Departures' Guide to Naples
Departures uncovers the best of Naples cuisine, culture and curiosities.
Goethe’s famous advice, “See Naples and die,” can be taken one of two ways. With its history of organized crime, unkind volcanoes and chaos, Naples has indeed been treacherous. But Goethe didn’t mean to equate visiting Naples and dying; he meant the city’s beauty could not be bested. The unspoken follow-up was: “See Naples and die happy.” If only he could see it now.
Chipped into the Mediterranean shore, Naples is the gateway to the Amalfi Coast and to the islands of Capri and Ischia. But it’s not just a throughway—it’s a hub. For true Italophiles, the city has always been every bit as important as Rome, Florence and Venice. Naples has been undergoing a renaissance over the last few years, with several luxury hotels and a crop of new sophisticated restaurants, shops and museums opening their doors. “There is such a contagious energy here now,” says Gianni Lotti, a sommelier who recently opened the chic Cru Do Rè restaurant in the tony Chiaia district. “Naples is very much alive.”
As a trading hub, Naples is adept at incorporating foreigners. The same goes for its cuisine, in which a careful palate can discern French, Spanish and Asian influences in the seafood-heavy canon. Nevertheless, for years Neapolitan cuisine meant staples like spaghetti with clams on the menu and a television blaring the latest S.S.C. Napoli match in the main dining room. When Radici opened, in 2005, locals were skeptical about the minimalist decor and unusual cuisine (dinner, from $55; 268 Riviera di Chiaia; 39-081/248-1100; ristoranteradici.it). But the chef, Carlo Spina, refused to succumb to their hesitancy, and his stubbornness paved the way for other newcomers. Now dishes like ricotta ravioli infused with lemon and drizzled with clam sauce and shrimp-stuffed zucchini flowers topped with paprika keep the place booked days in advance.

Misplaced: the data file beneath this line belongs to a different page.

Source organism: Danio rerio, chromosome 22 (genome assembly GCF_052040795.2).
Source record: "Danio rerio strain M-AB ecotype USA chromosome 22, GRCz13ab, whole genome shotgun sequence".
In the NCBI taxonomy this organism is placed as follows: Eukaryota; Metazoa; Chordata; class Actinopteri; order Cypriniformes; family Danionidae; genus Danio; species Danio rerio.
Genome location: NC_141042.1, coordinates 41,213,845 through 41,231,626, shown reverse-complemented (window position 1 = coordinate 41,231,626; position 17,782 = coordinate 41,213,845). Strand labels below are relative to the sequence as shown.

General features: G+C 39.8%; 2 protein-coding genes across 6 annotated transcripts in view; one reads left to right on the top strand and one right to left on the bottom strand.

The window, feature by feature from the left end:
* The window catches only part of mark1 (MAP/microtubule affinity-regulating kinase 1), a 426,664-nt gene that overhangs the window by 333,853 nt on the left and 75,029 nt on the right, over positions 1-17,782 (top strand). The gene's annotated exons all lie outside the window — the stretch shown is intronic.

One of the most exciting new additions is the year-and-a-half-old Cru Do Rè (dinner, from $70; 11–12 Piazza Vittoria; 39-081/764-5295; crudore.it), the sister restaurant to Gianni Lotti’s A Taverna Dò Rè (dinner, from $45; 2 Fondo di Separazione; 39-081/552-2424; atavernadore.it). Each night is a performance. From the intimate dining room one can watch chef Angelo Carannante hustle in the open kitchen. The menu is presented in gilded picture frames, and the food is no less theatrical. Cru Do Rè combines elements of Eastern cuisine—crudo is essentially sashimi—with fresh Mediterranean products. A lunch menu includes both crudo and cotto (cooked) dishes like swordfish carpaccio with capers and risotto with blue lobster, cannellini beans and lemon zest, while for dinner, the chef’s choice depends entirely on the luck of the local fishermen. Fresh shrimp in Champagne tempura over a bed of puréed chickpeas might be on offer one night; the next, bottarga and broccoli risotto with local lupini clams.
Even with these newcomers, the most fashionable place in town is still ten-year-old Terrazza Calabritto (dinner, from $45; 1A/B Piazza Vittoria; 39-081/240-5188; terrazzacalabritto.it). A meal here is best begun with a Champagne-based aperitivo made with seasonal fresh fruit at the intimate ground-floor bar, where the only way in is to have a coveted dinner reservation upstairs. (These are most easily made through connections: a concierge at one of the better hotels or a friend of regular customers.) The terrace tables upstairs overlook the sea; the eclectic menu changes frequently but always incorporates local ingredients, often with exotic spices. Red tuna, for instance, is laced with saffron and fresh tomatoes from Sorrento. Risotto is studded with shrimp, radicchio and coriander. The owners recently opened the similarly scenic Ristorante Terrazza Tiberio (dinner, from $85; 11–15 Via Croce; 39-081/978-7111; capritiberiopalace.it) on nearby Capri, just a ferry ride away.